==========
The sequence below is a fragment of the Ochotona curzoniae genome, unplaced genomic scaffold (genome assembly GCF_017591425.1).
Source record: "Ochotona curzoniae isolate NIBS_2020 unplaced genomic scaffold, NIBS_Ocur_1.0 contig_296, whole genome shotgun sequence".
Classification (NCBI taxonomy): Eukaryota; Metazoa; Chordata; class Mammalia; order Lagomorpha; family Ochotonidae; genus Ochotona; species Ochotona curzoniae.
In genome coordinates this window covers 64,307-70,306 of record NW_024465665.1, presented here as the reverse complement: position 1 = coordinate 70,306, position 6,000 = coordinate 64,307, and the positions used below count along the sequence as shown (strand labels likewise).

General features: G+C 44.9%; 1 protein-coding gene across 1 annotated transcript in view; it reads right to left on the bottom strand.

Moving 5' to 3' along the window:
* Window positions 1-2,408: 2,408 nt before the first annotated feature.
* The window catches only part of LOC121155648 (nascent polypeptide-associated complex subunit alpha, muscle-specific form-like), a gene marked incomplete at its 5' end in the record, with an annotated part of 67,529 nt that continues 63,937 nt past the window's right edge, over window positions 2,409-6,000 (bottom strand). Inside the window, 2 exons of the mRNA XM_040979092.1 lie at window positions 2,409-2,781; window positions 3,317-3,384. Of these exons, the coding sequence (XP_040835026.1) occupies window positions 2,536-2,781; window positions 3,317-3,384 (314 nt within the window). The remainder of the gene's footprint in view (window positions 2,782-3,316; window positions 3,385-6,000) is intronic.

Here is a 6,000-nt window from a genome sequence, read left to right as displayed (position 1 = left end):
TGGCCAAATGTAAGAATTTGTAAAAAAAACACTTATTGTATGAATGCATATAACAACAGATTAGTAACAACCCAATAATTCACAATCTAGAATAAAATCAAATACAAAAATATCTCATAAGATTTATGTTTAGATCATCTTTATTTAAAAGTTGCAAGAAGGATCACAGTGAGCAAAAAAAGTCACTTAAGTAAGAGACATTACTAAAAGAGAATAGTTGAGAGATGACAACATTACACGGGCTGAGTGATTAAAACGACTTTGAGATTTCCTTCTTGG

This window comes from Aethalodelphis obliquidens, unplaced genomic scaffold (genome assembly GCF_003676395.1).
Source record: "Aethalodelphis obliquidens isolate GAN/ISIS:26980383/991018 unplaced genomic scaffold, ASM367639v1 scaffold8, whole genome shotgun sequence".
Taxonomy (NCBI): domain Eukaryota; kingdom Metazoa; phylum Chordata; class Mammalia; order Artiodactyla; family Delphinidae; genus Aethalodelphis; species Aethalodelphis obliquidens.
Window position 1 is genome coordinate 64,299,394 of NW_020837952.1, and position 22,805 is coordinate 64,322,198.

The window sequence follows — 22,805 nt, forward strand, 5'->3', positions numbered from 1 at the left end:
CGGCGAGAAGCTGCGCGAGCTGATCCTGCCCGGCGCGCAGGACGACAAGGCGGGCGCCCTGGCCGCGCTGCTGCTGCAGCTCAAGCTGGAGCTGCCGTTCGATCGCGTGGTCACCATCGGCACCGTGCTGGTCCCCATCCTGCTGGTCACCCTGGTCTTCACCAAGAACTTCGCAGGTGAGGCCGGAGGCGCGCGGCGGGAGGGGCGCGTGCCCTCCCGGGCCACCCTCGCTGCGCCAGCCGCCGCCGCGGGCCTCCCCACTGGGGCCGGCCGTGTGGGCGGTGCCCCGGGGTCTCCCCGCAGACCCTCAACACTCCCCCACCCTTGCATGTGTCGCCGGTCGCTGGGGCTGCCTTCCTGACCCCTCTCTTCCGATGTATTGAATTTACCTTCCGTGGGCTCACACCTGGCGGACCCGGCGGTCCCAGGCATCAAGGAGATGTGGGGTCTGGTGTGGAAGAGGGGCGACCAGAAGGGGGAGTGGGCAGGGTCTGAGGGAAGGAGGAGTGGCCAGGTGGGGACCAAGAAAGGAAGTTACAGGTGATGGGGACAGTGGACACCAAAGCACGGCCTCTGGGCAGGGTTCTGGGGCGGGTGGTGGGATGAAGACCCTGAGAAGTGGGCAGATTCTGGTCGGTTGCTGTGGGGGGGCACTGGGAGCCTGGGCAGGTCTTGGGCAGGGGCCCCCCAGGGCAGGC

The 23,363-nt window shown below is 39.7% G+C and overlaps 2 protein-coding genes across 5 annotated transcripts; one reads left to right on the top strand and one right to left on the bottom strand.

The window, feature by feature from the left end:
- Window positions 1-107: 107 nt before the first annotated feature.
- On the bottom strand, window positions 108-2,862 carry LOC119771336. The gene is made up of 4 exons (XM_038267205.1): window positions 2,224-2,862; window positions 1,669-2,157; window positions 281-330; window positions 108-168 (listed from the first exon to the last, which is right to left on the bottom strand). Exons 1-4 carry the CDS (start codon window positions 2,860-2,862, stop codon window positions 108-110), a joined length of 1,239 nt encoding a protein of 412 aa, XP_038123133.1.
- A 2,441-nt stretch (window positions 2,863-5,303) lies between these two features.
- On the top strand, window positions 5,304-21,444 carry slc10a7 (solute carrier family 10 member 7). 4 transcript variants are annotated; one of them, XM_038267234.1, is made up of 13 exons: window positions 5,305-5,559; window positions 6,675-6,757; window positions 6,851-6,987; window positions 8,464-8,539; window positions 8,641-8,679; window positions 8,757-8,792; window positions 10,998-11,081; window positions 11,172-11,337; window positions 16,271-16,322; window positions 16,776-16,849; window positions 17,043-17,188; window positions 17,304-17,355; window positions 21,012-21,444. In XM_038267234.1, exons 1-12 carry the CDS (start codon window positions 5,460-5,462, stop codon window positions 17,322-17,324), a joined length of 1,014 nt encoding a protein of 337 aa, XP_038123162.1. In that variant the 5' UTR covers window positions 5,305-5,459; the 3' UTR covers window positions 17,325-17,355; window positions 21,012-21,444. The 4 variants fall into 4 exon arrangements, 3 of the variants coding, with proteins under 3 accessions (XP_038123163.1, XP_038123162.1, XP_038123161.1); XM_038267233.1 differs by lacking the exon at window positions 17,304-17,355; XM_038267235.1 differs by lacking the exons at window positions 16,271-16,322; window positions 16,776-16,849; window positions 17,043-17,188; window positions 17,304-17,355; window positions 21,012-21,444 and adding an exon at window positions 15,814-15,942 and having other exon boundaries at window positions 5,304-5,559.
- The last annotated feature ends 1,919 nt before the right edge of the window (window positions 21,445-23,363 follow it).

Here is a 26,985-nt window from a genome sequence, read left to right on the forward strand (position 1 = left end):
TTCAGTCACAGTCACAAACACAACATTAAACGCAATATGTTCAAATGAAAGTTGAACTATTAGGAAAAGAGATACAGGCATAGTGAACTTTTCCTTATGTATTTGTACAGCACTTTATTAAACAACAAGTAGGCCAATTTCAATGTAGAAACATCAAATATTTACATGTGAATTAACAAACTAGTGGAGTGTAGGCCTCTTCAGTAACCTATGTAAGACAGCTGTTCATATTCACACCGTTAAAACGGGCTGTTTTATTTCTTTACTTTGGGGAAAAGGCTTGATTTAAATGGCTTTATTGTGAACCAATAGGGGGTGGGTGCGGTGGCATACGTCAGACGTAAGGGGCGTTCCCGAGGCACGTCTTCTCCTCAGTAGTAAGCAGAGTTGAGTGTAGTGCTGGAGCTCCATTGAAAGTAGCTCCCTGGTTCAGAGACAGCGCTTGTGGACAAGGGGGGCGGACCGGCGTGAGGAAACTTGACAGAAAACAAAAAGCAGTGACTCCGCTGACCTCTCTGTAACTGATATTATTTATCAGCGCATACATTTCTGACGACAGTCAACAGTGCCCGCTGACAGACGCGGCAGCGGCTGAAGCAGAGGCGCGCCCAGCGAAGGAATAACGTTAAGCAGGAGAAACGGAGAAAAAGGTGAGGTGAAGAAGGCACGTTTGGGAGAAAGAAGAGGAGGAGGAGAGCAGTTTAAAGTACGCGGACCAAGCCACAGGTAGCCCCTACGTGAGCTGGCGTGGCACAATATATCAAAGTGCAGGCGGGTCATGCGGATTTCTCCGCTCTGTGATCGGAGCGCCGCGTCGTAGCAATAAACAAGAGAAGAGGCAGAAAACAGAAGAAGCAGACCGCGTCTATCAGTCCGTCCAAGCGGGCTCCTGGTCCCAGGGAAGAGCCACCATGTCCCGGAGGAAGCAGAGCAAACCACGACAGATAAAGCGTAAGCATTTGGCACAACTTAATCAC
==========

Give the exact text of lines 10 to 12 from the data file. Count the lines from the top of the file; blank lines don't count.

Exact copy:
TGGCCAAATGTAAGAATTTGTAAAAAAAACACTTATTGTATGAATGCATATAACAACAGATTAGTAACAACCCAATAATTCACAATCTAGAATAAAATCAAATACAAAAATATCTCATAAGATTTATGTTTAGATCATCTTTATTTAAAAGTTGCAAGAAGGATCACAGTGAGCAAAAAAAGTCACTTAAGTAAGAGACATTACTAAAAGAGAATAGTTGAGAGATGACAACATTACACGGGCTGAGTGATTAAAACGACTTTGAGATTTCCTTCTTGG

This window comes from Aethalodelphis obliquidens, unplaced genomic scaffold (genome assembly GCF_003676395.1).
Source record: "Aethalodelphis obliquidens isolate GAN/ISIS:26980383/991018 unplaced genomic scaffold, ASM367639v1 scaffold8, whole genome shotgun sequence".